When answers are posted within a question's initial grace period, it is possible that further edits could completely change the question (see "chameleon questions"), and render those first few answers incorrect.

Worse yet, nobody is notified that there was a change to the question, except those that are sitting on the page and notice the edit bar pop in. And of those, only those bothered enough to open it in a new window to compare the differences, will see how much was changed.

After the grace period is up, nobody will be able to consolidate why the first few answers actually answered a different question. And the answerers won't know unless someone comments or down-votes (and in the latter case, without context, they still might have trouble understanding, unless they memorized the question's initial state).

Jon Skeet stated it pretty well in this comment on a different feature request:

I'd like this to apply to the question, as well as answers. Sometimes I (or others) have added perfectly good answers, but then the question has been changed within the grace period, making answers look foolish without any indication of what's happened.

So this time, my proposal is quite simple:

Once an answer is posted to a question within the initial grace period, a new grace period should start, and the current state of the question should be saved as the first revision. Further edits within the next 5 minutes will be aggregated into a new, second revision.

This will only noticeably affect questions where answers are posted within the grace period and the author of the question makes edits within 5 minutes of the first answer. (Effectively, it would treat it as if a different user made an edit within the author's grace period.) All other scenarios will continue to behave as they do today.

This feature request comes close:

Add an indication that a post has been edited in the 5 minutes grace period

However, the answer suggests a simple change to the wording or a pencil icon (like we see with edited comments), without adding a revision that can be viewed and compared. I don't think this is enough - in some cases it's going to be important to know what changed, not just when.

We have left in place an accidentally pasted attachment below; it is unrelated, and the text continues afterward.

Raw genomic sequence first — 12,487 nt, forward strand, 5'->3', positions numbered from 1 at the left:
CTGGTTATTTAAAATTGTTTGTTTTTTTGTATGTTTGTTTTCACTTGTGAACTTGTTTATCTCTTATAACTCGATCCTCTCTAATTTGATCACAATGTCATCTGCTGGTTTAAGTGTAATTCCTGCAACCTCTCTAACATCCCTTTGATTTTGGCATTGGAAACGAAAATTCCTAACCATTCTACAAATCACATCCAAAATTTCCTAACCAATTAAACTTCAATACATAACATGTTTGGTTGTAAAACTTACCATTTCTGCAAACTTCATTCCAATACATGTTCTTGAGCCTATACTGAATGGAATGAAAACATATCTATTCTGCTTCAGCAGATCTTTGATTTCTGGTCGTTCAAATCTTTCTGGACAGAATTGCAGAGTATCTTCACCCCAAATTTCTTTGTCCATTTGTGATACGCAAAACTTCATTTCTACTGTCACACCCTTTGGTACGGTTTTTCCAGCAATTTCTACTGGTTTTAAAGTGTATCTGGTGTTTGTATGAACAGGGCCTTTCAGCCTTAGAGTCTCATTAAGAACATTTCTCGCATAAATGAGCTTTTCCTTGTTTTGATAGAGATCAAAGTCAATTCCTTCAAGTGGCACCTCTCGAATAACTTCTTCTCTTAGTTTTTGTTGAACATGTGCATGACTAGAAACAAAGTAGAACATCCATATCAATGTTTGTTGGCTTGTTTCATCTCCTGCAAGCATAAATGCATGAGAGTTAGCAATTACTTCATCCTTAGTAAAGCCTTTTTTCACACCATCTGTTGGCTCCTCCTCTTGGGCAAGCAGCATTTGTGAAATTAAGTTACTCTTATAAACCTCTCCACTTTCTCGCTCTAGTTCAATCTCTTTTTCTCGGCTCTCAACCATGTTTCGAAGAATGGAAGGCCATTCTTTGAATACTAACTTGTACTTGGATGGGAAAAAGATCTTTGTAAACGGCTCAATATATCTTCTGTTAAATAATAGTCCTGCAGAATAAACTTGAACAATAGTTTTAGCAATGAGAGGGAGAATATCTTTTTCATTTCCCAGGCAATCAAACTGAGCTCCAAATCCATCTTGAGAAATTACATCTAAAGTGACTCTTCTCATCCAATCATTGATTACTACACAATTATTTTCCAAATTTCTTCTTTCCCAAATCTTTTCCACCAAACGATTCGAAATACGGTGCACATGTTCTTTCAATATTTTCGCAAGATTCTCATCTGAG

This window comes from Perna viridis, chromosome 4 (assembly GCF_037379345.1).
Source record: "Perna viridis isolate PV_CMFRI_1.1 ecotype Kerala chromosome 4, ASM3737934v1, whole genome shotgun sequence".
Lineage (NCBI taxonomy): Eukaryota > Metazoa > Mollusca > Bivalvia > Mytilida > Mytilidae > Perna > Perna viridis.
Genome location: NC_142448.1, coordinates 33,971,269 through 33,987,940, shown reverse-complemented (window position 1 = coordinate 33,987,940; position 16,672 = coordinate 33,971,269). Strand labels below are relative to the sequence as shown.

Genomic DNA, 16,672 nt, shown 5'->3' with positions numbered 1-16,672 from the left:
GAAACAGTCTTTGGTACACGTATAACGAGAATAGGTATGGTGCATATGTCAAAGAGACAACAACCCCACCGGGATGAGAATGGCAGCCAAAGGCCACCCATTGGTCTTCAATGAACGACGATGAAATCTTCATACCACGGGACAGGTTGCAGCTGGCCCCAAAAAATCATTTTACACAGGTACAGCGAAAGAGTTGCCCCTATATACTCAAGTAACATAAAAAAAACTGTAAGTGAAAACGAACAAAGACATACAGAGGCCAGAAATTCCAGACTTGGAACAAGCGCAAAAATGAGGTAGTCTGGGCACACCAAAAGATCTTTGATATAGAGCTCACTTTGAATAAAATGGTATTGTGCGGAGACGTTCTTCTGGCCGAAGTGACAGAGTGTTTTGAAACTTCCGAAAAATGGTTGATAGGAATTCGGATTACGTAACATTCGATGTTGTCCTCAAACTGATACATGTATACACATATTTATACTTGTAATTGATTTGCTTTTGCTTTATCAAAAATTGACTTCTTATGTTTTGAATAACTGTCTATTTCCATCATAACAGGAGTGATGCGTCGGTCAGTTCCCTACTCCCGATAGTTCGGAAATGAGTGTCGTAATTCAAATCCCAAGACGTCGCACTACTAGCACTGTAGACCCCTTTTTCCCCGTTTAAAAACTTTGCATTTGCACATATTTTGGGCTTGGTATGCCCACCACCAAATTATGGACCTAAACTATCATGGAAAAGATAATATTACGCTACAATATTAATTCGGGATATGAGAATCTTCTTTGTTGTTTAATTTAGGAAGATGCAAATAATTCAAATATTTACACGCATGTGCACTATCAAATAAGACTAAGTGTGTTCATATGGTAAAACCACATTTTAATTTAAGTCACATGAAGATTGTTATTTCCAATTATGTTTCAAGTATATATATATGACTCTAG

• 9
    What would make this request more actionable is if you could demonstrate some questions where this has happened. </snarkasm>
    – billinkc
    Jan 17, 2014 at 16:13
  • 4
    @billinkc happened to me, too. But it was in my early days on Drupal Answers, so i can't find it using recently deleted list. I've seen a question, answered, then I have seen it again, flagged duplicate, one moderator closed it, then first one was edited, another moderator reopened second question, and I have started to accumulate downvotes as my answer was under wrong question... without any way to prove what happened. If any of the diamonds wants to search Drupal Answers, it will be there somewhere.
    – Mołot
    Jan 17, 2014 at 16:30
  • @Mołot Bill is making a joke; there was a big hubbub about one of my other feature requests when a certain person asked for proof. The very nature of the problem makes it extremely difficult to prove. :-)
    – Aaron Bertrand Staff
    Jan 17, 2014 at 16:32
  • @AaronBertrand oh, OK. But there is a proof somewhere in my flags and questions' close and reopen history. Well, anyway, I just wanted to say it does happen, so I did. It still irritates me.
    – Mołot
    Jan 17, 2014 at 16:34
  • 4
    @Mołot yes, agreed, I've seen it happen many times, but very rarely to me (I often write answers detailed enough that I'm not finished within the grace period). So coming up with examples might be problematic, but if anyone else has any, I'll be happy to incorporate them.
    – Aaron Bertrand Staff
    Jan 17, 2014 at 16:35
  • 13
    Need to think about this a bit more, but at first glance I rather like it. Avoids the UI clutter problem inherent in the previous request.
    – Shog9
    Jan 17, 2014 at 19:14

1 Answer 1